India's Modi Calls for More U.S. Clean Energy Cooperation

By Dean Scott

June 8 — India Prime Minister Narendra Modi, fresh on the heels of a pledge to swiftly ratify the Paris climate pact, told members of Congress June 8 that his country seeks more cooperation from the U.S. as it embarks on a mammoth effort to expand its use of solar and other clean energy sources.

Speaking to a joint session of Congress, the prime minister, who was first elected in 2014, called for “strong U.S. support” for an International Solar Alliance launched in November by India and France at the Paris climate talks. The alliance now includes about 120 nations working to cut the cost of clean energy technologies to spur faster deployment in all countries and boost investment in related technologies such as battery storage.

Along those lines, Modi said in his speech that the U.S. also should join India in broader cooperation on “new ways to increase the availability and use of renewable energy.” India's leader made headlines in 2014 when he vowed to add 100 gigawatts of solar energy to India’s grid by 2022.

Modi’s comments came on the heels of June 7 discussions with President Barack Obama that concluded with India’s clearest signal yet that the world's third-largest emitting nation will join China and the U.S.—the No. 1 and 2 emitters, respectively—in seeking to get the 2015 Paris climate pact entered into force early, perhaps by the end of 2016.

China has vowed to accede to the Paris deal before it hosts the September Group of 20 meeting in Hangzhou.

The June 7 declaration from the two leaders essentially reiterated a U.S. pledge from earlier this year to implement the agreement domestically by year's end and added that India similarly had started “to work toward this shared objective.”

Both countries “recognize the urgency of climate change and share the goal of enabling entry into force of the Paris Agreement as early as possible,” it said.

Timetable Still Unclear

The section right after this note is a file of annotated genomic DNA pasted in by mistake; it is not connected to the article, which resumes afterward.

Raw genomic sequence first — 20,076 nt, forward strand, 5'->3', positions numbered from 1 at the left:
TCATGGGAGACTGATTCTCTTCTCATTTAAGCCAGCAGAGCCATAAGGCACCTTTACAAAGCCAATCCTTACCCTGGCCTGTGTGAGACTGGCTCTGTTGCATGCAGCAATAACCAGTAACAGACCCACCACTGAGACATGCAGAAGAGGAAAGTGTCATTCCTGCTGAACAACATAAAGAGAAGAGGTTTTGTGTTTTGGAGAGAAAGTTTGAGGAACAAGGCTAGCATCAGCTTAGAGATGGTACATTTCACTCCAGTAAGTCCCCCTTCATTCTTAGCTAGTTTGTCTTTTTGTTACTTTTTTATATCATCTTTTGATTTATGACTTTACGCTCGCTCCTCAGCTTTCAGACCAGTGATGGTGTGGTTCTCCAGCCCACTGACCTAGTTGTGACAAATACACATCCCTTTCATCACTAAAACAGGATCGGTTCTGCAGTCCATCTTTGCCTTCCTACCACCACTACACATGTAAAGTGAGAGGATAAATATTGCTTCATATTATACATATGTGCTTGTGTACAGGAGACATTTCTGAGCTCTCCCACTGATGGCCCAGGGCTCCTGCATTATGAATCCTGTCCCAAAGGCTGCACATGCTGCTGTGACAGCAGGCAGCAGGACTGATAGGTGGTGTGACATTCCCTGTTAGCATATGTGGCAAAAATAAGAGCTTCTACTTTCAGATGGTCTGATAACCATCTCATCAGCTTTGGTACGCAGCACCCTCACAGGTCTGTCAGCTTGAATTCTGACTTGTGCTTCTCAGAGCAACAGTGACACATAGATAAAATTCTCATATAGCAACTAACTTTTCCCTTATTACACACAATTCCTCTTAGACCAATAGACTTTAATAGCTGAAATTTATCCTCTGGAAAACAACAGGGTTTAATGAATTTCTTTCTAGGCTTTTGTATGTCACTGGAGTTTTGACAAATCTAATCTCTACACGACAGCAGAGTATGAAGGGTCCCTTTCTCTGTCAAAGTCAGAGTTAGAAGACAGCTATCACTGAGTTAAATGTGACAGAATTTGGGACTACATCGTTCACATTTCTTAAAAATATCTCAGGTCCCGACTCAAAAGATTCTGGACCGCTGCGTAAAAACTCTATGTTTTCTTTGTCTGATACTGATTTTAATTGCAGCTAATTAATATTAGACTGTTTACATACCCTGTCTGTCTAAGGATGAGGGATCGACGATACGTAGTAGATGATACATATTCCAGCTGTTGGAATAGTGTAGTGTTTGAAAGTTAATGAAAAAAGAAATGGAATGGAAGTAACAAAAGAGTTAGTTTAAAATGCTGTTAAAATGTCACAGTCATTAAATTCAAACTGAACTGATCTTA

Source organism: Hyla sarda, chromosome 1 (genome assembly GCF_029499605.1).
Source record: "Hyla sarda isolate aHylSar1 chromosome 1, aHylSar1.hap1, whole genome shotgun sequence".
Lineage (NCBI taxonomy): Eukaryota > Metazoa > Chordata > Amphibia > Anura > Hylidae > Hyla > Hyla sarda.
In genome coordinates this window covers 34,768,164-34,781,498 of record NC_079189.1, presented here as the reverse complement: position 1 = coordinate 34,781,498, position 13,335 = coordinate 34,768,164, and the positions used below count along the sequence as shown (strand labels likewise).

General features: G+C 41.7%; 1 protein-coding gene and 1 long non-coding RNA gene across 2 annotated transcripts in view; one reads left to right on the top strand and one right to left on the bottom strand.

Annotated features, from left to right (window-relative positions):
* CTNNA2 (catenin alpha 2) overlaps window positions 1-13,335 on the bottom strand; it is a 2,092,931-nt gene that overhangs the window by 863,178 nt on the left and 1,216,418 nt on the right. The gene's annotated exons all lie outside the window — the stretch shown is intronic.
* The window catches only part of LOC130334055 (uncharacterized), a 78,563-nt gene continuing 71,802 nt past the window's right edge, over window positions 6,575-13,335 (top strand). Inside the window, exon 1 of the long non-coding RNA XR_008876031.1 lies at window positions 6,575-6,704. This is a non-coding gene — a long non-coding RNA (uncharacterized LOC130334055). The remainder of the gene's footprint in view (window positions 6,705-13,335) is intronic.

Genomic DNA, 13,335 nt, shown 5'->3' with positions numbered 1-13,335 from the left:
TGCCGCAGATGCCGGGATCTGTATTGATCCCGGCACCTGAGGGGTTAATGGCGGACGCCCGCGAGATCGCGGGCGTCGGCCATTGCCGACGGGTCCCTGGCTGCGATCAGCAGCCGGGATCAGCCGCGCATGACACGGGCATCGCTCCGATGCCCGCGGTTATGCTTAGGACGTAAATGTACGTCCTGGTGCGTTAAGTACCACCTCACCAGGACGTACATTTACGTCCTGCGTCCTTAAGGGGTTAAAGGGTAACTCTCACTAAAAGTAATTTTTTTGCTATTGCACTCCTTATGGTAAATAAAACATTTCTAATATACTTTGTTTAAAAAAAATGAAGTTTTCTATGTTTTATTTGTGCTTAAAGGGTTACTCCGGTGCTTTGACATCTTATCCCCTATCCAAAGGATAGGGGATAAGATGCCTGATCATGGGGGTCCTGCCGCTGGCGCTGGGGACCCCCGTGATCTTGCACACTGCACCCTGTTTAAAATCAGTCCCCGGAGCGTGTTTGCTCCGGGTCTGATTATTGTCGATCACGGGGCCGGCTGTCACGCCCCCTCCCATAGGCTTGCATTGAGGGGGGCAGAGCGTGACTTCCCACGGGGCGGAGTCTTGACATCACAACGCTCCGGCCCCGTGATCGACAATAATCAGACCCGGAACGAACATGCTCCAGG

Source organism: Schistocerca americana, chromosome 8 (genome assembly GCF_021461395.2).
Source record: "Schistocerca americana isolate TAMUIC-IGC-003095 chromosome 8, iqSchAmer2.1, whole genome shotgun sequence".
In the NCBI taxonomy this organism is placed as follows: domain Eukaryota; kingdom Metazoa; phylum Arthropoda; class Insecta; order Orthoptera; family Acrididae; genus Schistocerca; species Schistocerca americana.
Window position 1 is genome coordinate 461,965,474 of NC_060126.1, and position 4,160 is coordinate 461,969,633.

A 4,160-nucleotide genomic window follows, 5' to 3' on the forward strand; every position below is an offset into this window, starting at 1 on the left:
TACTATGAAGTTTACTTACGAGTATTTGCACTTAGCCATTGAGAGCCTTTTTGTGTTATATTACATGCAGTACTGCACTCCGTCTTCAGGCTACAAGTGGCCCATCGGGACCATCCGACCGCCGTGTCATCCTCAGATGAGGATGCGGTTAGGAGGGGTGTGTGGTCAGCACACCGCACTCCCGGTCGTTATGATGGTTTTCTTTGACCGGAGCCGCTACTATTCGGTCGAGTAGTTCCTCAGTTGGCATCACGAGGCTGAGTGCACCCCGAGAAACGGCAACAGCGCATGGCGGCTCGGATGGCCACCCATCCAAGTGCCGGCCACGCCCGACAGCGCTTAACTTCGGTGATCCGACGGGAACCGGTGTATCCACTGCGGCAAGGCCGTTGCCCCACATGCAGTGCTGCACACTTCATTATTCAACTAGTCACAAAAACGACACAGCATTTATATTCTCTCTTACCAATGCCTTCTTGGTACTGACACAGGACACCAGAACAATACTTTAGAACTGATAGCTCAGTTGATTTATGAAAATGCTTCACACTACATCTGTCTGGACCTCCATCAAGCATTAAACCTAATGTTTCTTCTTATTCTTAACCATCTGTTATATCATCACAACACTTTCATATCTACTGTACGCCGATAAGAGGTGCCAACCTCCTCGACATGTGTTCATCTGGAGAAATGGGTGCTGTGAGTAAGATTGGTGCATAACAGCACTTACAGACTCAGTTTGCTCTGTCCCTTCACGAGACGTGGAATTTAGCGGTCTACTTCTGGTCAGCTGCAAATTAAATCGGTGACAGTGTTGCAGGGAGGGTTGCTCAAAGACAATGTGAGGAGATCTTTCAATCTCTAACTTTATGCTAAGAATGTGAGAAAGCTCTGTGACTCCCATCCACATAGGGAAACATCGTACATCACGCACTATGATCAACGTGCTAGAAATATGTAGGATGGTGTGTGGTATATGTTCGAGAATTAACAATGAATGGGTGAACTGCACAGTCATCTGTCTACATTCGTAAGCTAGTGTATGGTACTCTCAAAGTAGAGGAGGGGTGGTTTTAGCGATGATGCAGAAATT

Ahead of the December Paris talks that produced the first international climate deal to include actions from developed and developing nations alike, India pledged to cut its carbon intensity per unit of gross domestic product in the range of 33 percent to 35 percent by 2030, compared to 2005 levels.

It also pledged that by 2030 it would draw at least 40 percent of its energy mix from renewable energy sources.

While the Modi-Obama declaration was welcomed as India's clearest signal yet on its plans for ratifying the deal, it offered few specifics on Modi's timetable to move the deal forward in his country. Modi and Obama did not hold a joint press conference after their meeting to clarify India's approach.

In contrast to the June 7 meeting with Obama—which also yielded pledges to cooperate on global reductions in air sector carbon pollution and hydrofluorocarbons, a highly potent greenhouse gas—Modi's June 8 speech to members of the U.S. House and Senate was short on references to the climate challenge.

Instead, the prime minister cited “protection of the environment and caring for the planet” as a core value for India's 1.25 billion people, which he said is rooted in “our ancient belief” in that stewardship. His single reference to climate change was in the context of hailing global cooperation across various international organizations and summits, including the G-20 “and climate change summits.”

India Role Unassailable?

White House Press Secretary Josh Earnest told reporters June 7 that India has been vital in ensuring the climate negotiations ended with a global agreement nearly six months ago. “India's role in that process was significant and it's unlikely that we would have actually reached an agreement in Paris last December had the Indians not stepped up and shown some leadership in making some substantial commitments,” Earnest said.

“So that really is a testament to Prime Minister Modi and his willingness to take a political risk to do what he thinks is right, not just for his country, but for the planet. And he deserves a lot of credit for that.”

Swift ratification by India is crucial to quick entry into force of the Paris deal, which hinges on whether at least 55 nations accounting for at least 55 percent of global emissions ratify or otherwise domestically approve it.

Adding India's emissions to other nations pledging action this year, including China and the U.S., will likely put nations just over that 55 percent threshold.

The U.S. plans to accede to the Paris deal using Obama's existing executive authority to negotiate international agreements and not through Senate ratification, where the Paris deal would likely be dead on arrival.

Modi's speech before a joint session of Congress was the first from a prime minister from India since 2005.

To contact the reporter on this story: Dean Scott in Washington at

To contact the editor responsible for this story: Larry Pearl at